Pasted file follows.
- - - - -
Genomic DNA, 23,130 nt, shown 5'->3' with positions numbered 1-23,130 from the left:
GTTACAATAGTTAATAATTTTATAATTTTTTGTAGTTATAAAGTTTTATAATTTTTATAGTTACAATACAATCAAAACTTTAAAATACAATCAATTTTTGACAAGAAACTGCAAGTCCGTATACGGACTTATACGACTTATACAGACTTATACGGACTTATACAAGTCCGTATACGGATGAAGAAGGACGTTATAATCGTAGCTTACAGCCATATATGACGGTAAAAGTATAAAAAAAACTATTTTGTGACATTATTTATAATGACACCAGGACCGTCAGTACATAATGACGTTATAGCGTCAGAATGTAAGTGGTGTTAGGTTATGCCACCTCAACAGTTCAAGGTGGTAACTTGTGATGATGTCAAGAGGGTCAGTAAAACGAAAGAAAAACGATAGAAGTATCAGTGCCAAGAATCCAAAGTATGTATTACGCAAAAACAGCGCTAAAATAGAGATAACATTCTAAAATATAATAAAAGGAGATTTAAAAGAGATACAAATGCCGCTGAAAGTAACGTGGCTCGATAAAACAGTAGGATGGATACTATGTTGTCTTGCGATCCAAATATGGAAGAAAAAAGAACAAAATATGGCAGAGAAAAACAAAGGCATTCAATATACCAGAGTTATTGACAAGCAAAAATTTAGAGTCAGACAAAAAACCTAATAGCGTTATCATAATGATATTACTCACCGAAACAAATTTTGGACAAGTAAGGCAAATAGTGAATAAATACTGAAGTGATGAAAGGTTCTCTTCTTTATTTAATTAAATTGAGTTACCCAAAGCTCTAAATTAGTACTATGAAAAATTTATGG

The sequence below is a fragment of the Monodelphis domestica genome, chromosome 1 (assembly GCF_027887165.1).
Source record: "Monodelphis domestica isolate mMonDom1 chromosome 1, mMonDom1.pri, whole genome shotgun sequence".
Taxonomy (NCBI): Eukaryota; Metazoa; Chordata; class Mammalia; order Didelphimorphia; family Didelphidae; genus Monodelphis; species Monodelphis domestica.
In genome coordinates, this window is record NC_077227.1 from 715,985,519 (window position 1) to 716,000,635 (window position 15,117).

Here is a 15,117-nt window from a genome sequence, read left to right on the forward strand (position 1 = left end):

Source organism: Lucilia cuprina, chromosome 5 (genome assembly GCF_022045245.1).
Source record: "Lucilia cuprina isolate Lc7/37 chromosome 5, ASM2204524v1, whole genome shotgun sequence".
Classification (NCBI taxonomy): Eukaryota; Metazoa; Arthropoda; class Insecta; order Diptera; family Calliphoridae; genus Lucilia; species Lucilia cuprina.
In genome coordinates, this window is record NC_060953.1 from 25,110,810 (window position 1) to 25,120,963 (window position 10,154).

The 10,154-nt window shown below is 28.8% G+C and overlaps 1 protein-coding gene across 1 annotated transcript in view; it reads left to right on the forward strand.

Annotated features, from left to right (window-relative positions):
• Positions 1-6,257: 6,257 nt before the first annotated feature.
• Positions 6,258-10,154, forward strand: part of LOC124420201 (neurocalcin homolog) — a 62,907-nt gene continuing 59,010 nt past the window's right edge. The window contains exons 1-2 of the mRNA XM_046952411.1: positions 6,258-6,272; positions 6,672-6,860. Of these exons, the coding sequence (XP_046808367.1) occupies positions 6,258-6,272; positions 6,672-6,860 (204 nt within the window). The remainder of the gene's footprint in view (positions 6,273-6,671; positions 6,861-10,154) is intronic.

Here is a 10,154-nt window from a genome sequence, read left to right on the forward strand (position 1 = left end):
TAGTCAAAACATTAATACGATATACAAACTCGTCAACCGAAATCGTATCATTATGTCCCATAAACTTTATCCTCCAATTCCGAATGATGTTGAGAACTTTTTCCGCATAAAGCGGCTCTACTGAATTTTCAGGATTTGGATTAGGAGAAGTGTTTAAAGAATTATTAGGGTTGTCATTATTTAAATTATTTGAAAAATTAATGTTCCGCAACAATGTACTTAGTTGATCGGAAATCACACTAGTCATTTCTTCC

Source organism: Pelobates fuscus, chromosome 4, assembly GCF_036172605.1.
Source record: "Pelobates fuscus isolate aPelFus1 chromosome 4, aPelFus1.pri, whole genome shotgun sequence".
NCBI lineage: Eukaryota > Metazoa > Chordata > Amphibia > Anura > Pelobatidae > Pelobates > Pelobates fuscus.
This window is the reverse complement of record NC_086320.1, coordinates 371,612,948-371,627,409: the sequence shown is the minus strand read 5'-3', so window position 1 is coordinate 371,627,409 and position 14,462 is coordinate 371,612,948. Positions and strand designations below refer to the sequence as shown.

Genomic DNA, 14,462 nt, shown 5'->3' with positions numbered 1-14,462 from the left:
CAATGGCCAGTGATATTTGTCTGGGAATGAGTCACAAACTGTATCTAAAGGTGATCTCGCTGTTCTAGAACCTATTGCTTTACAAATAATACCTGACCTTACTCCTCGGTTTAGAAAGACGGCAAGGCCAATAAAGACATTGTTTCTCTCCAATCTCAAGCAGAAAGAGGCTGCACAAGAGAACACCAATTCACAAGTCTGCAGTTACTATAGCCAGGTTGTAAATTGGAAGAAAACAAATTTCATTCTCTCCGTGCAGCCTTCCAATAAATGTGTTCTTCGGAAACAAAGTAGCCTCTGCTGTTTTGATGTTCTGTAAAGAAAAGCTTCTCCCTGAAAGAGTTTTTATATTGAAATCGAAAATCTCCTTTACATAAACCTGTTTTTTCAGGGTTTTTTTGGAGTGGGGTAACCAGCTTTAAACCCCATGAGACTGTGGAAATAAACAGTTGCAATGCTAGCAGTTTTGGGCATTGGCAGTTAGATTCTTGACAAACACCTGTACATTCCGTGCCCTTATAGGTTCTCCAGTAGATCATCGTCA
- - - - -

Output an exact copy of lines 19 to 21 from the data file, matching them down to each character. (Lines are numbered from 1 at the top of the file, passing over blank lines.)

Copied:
Source record: "Pelobates fuscus isolate aPelFus1 chromosome 4, aPelFus1.pri, whole genome shotgun sequence".
NCBI lineage: Eukaryota > Metazoa > Chordata > Amphibia > Anura > Pelobatidae > Pelobates > Pelobates fuscus.
This window is the reverse complement of record NC_086320.1, coordinates 371,612,948-371,627,409: the sequence shown is the minus strand read 5'-3', so window position 1 is coordinate 371,627,409 and position 14,462 is coordinate 371,612,948. Positions and strand designations below refer to the sequence as shown.